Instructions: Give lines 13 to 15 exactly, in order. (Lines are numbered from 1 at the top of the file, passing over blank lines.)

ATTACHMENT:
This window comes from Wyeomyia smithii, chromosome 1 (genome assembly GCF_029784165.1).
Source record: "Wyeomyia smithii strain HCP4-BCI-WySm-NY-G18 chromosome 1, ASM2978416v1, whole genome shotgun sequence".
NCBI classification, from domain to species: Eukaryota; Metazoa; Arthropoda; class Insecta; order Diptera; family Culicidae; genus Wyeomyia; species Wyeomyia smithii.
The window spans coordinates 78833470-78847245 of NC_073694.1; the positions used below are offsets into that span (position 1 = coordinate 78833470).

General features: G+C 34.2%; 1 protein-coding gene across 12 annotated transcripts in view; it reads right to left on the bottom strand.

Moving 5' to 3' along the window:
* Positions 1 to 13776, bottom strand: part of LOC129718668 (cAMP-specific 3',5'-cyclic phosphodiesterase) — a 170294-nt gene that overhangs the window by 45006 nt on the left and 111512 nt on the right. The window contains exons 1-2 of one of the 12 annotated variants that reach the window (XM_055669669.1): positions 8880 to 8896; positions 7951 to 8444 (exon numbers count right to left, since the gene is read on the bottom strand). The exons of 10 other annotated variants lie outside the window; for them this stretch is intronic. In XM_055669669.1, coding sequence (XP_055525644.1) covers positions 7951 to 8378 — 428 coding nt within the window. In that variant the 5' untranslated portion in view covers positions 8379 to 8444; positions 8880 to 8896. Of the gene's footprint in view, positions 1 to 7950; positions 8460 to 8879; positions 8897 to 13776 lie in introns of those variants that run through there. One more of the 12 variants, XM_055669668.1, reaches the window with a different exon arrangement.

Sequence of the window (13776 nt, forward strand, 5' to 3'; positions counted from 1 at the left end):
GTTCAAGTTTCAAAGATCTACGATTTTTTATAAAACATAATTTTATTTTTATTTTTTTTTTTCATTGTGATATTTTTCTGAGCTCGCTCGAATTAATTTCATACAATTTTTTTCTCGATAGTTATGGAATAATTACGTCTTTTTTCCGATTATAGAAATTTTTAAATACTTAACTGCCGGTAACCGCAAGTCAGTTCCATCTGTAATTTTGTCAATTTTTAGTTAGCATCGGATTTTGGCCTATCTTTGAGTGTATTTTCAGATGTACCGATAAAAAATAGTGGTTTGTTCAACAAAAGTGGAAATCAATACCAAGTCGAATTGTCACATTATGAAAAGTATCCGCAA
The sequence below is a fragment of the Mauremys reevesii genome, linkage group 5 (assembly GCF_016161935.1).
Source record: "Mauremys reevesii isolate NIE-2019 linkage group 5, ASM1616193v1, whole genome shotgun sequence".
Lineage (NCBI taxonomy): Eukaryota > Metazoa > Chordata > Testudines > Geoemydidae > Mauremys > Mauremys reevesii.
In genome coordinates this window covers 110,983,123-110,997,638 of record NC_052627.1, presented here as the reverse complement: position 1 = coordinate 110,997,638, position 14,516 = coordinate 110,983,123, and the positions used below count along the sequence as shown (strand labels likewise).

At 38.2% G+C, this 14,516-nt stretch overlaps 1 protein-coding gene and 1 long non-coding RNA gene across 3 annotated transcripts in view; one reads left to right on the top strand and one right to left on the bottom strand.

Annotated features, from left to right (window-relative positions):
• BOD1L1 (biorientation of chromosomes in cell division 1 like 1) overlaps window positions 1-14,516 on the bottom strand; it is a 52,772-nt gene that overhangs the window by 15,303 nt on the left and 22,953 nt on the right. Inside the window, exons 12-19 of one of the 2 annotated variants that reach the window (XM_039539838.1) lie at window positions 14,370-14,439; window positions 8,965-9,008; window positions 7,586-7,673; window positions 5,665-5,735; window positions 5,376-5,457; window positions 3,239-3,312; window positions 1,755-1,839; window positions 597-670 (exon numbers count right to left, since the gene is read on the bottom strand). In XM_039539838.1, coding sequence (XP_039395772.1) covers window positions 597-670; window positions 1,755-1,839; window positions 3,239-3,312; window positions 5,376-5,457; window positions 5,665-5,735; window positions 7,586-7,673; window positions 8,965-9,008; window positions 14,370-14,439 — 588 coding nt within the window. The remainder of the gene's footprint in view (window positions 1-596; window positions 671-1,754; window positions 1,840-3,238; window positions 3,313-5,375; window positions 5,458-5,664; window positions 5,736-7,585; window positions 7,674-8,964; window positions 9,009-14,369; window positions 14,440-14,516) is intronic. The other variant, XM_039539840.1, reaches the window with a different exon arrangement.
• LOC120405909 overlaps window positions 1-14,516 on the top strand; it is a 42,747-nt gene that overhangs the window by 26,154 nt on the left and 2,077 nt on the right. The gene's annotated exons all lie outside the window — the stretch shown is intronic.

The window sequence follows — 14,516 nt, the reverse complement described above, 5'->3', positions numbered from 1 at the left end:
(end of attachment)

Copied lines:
In genome coordinates this window covers 110,983,123-110,997,638 of record NC_052627.1, presented here as the reverse complement: position 1 = coordinate 110,997,638, position 14,516 = coordinate 110,983,123, and the positions used below count along the sequence as shown (strand labels likewise).

At 38.2% G+C, this 14,516-nt stretch overlaps 1 protein-coding gene and 1 long non-coding RNA gene across 3 annotated transcripts in view; one reads left to right on the top strand and one right to left on the bottom strand.

Annotated features, from left to right (window-relative positions):